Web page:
In October 1865, Elizabeth Wolstenholme-Elmy, established the Manchester Committee for the Enfranchisement of Women. Early members included Ursula Bright, Jacob Bright, Phillippine Kyllman and Richard Pankhurst. Wolstenholme-Elmy later recalled the group was formed with the express purpose of working for the women's suffrage petition to be presented to Henry Fawcett and John Stuart Mill, two MPs who supported universal suffrage. The Manchester group managed to obtain 300 signatures and they joined forces with the Kensington Society, who were organising a petition in London.
Louisa Garrett Anderson later recalled: "John Stuart Mill agreed to present a petition from women householders… On 7th June 1866 the petition with 1,500 signatures was taken to the House of Commons. It was in the name of Barbara Bodichon and others, but some of the active promoters could not come and the honour of presenting it fell to Emily Davies and Elizabeth Garrett…. Elizabeth Garrett liked to be ahead of time, so the delegation arrived early in the Great Hall, Westminster, she with the roll of parchment in her arms. It made a large parcel and she felt conspicuous. To avoid attracting attention she turned to the only woman who seemed, among the hurrying men, to be a permanent resident in that great shrine of memories, the apple-woman, who agreed to hide the precious scroll under her stand; but, learning what it was, insisted first on adding her signature, so the parcel had to be unrolled again." Mill added an amendment to the 1867 Reform Act that would give women the same political rights as men but it was defeated by 196 votes to 73.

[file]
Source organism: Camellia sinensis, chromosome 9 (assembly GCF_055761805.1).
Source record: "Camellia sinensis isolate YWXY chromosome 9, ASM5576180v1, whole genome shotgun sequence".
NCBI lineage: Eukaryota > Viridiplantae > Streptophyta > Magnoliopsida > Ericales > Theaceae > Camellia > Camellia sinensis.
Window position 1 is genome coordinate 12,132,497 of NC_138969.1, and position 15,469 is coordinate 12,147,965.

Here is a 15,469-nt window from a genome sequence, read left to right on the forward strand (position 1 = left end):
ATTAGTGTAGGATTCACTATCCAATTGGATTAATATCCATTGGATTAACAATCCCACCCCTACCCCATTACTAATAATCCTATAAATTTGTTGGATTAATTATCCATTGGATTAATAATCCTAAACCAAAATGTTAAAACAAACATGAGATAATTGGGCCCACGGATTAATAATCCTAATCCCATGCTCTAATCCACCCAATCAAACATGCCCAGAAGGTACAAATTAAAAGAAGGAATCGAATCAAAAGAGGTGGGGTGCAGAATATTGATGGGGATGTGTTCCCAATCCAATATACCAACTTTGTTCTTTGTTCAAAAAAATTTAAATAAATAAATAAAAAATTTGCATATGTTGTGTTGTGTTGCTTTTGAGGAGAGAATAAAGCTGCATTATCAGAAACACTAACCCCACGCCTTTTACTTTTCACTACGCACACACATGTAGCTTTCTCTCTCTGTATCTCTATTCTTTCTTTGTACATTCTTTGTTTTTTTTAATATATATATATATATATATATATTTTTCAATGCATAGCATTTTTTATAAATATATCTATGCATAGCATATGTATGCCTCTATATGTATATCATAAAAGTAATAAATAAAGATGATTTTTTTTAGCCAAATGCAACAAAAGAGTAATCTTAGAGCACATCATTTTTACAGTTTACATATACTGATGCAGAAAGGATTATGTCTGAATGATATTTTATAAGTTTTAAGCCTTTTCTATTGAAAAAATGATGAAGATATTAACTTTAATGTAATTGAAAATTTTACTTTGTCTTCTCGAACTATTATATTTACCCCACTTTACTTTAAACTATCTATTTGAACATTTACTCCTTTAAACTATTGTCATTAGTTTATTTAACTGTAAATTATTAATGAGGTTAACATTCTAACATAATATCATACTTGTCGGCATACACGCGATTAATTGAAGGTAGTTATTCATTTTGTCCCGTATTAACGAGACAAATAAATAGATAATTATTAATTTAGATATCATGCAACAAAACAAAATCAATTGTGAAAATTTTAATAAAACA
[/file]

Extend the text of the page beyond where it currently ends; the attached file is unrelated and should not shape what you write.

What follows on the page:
In 1867 the Manchester Committee for the Enfranchisement of Women changed its name to the Manchester National Society for Women's Suffrage. Elizabeth Wolstenholme-Elmy now handed over the post of secretary to Lydia Becker. She now began working very closely with the London Society for Women's Suffrage. In August 1867 Becker wrote to Helen Taylor asking for a donation. she pointed out that the London group was so rich in comparison with that in Manchester.
On 30th October 1868, the Manchester National Society for Women's Suffrage established a new executive committee that included Lydia Becker, Elizabeth Wolstenholme-Elmy, Ursula Bright, Jacob Bright and Josephine Butler. Other people who joined over the next few years included Eva Maclaren, Esther Roper and Eva Gore-Booth.
According to Martin Pugh, the author of The Pankhursts (2001), Emmeline Pankhurst attended her first suffrage meeting in 1872, hosted by veteran campaigner, Lydia Becker. "During the late 1860s Manchester also became the scene of one of the earliest campaigns for women's suffrage, and at fourteen Emmeline returned home from school one day to find her mother preparing to attend a suffrage meeting addressed by Lydia Becker in the city. Jane Pankhurst had no hesitation in agreeing to Emmeline, satchel in hand, accompanying her to hear the arguments."
After the death of Lydia Becker in 1890 the Manchester National Society for Women's Suffrage went into decline until Esther Roper was appointed secretary in 1893. In this role she tried to recruit working-class women from the emerging trade union movement. In 1897, along with 500 other suffrage societies, the Manchester group joined the National Union of Women's Suffrage Societies.